“We’ve created a world that buffers us from nature.”
In the past few years, there has been a healthy emission of premium-grade eco-conscious documentaries — Darwin’s Nightmare, Our Daily Bread, The Future of Food, Who Killed the Electric Car?, A Crude Awakening — though none, obviously, with the star power or box-office wallop of Davis Guggenheim’s Oscar-winning An Inconvenient Truth, which grossed more than $41 million worldwide. Not to take anything away from newly crowned Nobel laureate Al Gore, whose folksy, oracular film debut can certainly be credited with the breakthrough in public awareness about the human causes of global warming, but will anyone watch his inert mélange of PowerPoint graphics, Futurama-style animation, maudlin storytelling, and campaign-stop crisis rhetoric in 25 years and think, wow, what a great movie? To future generations assaying the emergence of green consciousness in early 21st-century movies, perhaps the most cinematically adventurous film about the ongoing degradation of our natural environment will be Jennifer Baichwal’s shockingly gorgeous Manufactured Landscapes, which won top honors at the 2006 Toronto Film Critics Association Awards (for best Canadian feature and best documentary) and a nomination for the Grand Jury Prize at the 2007 Sundance Film Festival.
Ostensibly, Manufactured Landscapes is an artist-at-work portrait of renowned Canadian photographer Edward Burtynsky, who travels the globe taking formalist photographs of quarries, factories, mines, refineries, and recycling yards, documenting the pitiless cratering of vast expanses by some of the world’s most massive industries. His large-format, high-resolution photos have hung in galleries around the world, eliciting a variety of responses about sustainability, labor issues, corporate ethics, and of course, the art-historical referents quoted within his titanic images, which embody a style that might best be described as toxic romanticism. In one, shot near Modesto, California, alpine heaps of some 45 million tires extend as far as the eye can see. In another, rivers of bright orange waste run-off from a nickel mine bend toward the viewer in a florid, hornlike pattern. Often mounted as wall-spanning diptychs, these images resemble abstract-expressionist paintings from a distance; up close, one can isolate disquieting details, such as human figures in the foreground, mere fly specks in a wasteland of refuse, scurrying across a man-ravaged landscape of unimaginable scale.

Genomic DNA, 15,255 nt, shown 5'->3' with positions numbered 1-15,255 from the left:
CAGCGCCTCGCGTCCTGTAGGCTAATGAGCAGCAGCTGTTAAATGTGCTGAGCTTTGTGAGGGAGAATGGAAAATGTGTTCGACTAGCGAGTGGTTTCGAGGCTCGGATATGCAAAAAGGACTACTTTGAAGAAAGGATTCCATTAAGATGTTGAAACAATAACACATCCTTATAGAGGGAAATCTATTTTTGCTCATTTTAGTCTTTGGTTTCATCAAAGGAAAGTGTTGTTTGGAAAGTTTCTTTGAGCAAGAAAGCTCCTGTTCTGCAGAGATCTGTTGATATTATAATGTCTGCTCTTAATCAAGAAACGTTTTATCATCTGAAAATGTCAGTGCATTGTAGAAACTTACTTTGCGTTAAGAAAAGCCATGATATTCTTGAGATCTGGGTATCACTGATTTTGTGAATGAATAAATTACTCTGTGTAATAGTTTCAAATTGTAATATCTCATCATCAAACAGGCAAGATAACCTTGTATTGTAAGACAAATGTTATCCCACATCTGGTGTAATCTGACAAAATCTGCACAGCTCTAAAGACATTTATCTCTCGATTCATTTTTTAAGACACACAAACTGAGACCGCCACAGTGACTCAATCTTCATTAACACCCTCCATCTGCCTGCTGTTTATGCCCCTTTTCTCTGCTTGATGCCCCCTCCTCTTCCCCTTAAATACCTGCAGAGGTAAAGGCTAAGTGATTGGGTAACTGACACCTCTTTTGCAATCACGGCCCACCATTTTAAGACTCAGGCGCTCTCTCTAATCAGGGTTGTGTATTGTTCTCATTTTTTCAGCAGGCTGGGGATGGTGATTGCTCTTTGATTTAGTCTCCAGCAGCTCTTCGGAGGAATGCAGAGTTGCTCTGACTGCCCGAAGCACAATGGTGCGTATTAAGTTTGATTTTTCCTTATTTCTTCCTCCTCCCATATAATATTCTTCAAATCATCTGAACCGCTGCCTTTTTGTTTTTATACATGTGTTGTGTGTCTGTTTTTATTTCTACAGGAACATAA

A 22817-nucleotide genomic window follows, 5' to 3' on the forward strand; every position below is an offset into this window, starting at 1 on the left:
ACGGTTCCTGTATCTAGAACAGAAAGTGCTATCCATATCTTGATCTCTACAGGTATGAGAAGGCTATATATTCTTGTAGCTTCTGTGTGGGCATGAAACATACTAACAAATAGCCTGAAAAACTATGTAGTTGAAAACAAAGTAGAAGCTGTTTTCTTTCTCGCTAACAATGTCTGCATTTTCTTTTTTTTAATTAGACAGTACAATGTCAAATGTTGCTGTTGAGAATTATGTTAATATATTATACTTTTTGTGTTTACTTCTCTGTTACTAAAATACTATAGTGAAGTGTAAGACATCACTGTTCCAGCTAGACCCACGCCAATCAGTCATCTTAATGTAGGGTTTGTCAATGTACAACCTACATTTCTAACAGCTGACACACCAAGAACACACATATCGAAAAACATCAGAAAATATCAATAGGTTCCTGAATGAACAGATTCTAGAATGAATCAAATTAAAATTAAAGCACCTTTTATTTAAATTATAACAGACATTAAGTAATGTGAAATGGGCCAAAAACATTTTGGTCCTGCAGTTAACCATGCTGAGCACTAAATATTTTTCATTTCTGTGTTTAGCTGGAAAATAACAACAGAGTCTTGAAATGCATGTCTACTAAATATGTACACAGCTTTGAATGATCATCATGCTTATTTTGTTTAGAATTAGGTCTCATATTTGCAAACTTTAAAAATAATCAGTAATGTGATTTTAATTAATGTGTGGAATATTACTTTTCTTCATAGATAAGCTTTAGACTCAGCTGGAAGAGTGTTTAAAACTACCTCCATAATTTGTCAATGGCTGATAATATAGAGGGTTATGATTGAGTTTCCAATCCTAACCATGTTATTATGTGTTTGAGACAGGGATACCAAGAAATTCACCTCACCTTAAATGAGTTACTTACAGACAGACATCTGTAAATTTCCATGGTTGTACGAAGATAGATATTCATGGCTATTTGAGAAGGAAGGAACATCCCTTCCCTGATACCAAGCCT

Baichwal, who has previously directed two searching documentaries, Let It Come Down: The Life of Paul Bowles and The True Meaning of Pictures: Shelby Lee Adams’ Appalachia, knows how to enter the creative consciousness of her artist-subjects without resorting to hero worship or A&E Biography clichés. But with her latest film, she seems less interested in trying to pinpoint a specific methodology or acting as a mouthpiece for Burtynsky’s personal viewpoints than in thinking alongside the artist — that is, extending in real time the troubling context for, and humble stories contained within, his majestic artworks. Part visual travelogue, part social critique,Manufactured Landscapes tags along with Burtynsky on a 2005 sojourn to China, where an unprecedented boom in industrial manufacturing is transforming life and landscape at a terrifyingly rapid pace. And ever so subtly, the film morphs from a docu-portrait into a heady examination of globalization and the dark flipside of Western consumerism.
Baichwal begins with Burtynsky’s photos, then brings them to life with incredible on-site footage of the places he visits: a ship-breaking beach in Bangladesh (above) where rusty, decommissioned oil tankers are dismembered by hand and scraped for sludge; a coal-distribution center whose alien-looking field of carbon pyramids feed the behemoth furnaces at Bao Steel; a village where menial laborers scour sky-high piles of metal junk and e-waste (mostly discarded PCs and circuit boards shipped over from North America) for copper filaments; and the like. The film has an epic visual scale, and much of Baichwal’s footage — like that of a sprawling factory complex staffed by armies of migrant workers clad in identical bubble-gum-pink uniforms — leave a viewer with an unsettling sense of complicity in the spectacle. After all, China is churning at such a furious pace (and belching so many pollutants into the land, sea, and air) to keep up with our addiction to Nikes, Intel chips, synthetic silks, cheap appliances, toys, car parts, and electronics.